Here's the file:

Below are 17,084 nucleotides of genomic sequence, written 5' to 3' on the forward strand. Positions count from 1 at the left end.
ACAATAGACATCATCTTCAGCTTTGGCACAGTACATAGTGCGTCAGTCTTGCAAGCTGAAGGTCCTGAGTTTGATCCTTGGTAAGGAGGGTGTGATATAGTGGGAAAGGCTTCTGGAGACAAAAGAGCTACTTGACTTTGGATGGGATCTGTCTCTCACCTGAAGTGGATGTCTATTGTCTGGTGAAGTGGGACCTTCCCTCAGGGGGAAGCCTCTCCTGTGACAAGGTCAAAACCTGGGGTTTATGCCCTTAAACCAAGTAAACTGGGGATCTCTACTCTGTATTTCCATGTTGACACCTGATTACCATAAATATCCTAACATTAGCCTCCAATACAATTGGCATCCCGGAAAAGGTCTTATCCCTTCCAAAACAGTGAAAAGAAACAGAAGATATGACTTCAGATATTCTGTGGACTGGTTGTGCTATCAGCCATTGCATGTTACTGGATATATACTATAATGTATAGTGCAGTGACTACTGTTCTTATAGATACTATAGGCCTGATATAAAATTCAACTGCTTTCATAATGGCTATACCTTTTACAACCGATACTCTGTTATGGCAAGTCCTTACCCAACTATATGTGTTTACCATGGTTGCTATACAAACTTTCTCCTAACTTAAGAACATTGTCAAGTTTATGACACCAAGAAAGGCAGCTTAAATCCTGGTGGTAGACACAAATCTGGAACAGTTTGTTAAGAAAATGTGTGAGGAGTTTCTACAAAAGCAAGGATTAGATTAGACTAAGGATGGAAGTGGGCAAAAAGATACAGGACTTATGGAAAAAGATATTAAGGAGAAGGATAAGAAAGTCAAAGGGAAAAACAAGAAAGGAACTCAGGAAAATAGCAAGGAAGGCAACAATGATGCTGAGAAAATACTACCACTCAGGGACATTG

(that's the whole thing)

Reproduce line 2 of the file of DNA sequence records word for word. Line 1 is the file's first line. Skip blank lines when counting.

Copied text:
ACAATAGACATCATCTTCAGCTTTGGCACAGTACATAGTGCGTCAGTCTTGCAAGCTGAAGGTCCTGAGTTTGATCCTTGGTAAGGAGGGTGTGATATAGTGGGAAAGGCTTCTGGAGACAAAAGAGCTACTTGACTTTGGATGGGATCTGTCTCTCACCTGAAGTGGATGTCTATTGTCTGGTGAAGTGGGACCTTCCCTCAGGGGGAAGCCTCTCCTGTGACAAGGTCAAAACCTGGGGTTTATGCCCTTAAACCAAGTAAACTGGGGATCTCTACTCTGTATTTCCATGTTGACACCTGATTACCATAAATATCCTAACATTAGCCTCCAATACAATTGGCATCCCGGAAAAGGTCTTATCCCTTCCAAAACAGTGAAAAGAAACAGAAGATATGACTTCAGATATTCTGTGGACTGGTTGTGCTATCAGCCATTGCATGTTACTGGATATATACTATAATGTATAGTGCAGTGACTACTGTTCTTATAGATACTATAGGCCTGATATAAAATTCAACTGCTTTCATAATGGCTATACCTTTTACAACCGATACTCTGTTATGGCAAGTCCTTACCCAACTATATGTGTTTACCATGGTTGCTATACAAACTTTCTCCTAACTTAAGAACATTGTCAAGTTTATGACACCAAGAAAGGCAGCTTAAATCCTGGTGGTAGACACAAATCTGGAACAGTTTGTTAAGAAAATGTGTGAGGAGTTTCTACAAAAGCAAGGATTAGATTAGACTAAGGATGGAAGTGGGCAAAAAGATACAGGACTTATGGAAAAAGATATTAAGGAGAAGGATAAGAAAGTCAAAGGGAAAAACAAGAAAGGAACTCAGGAAAATAGCAAGGAAGGCAACAATGATGCTGAGAAAATACTACCACTCAGGGACATTG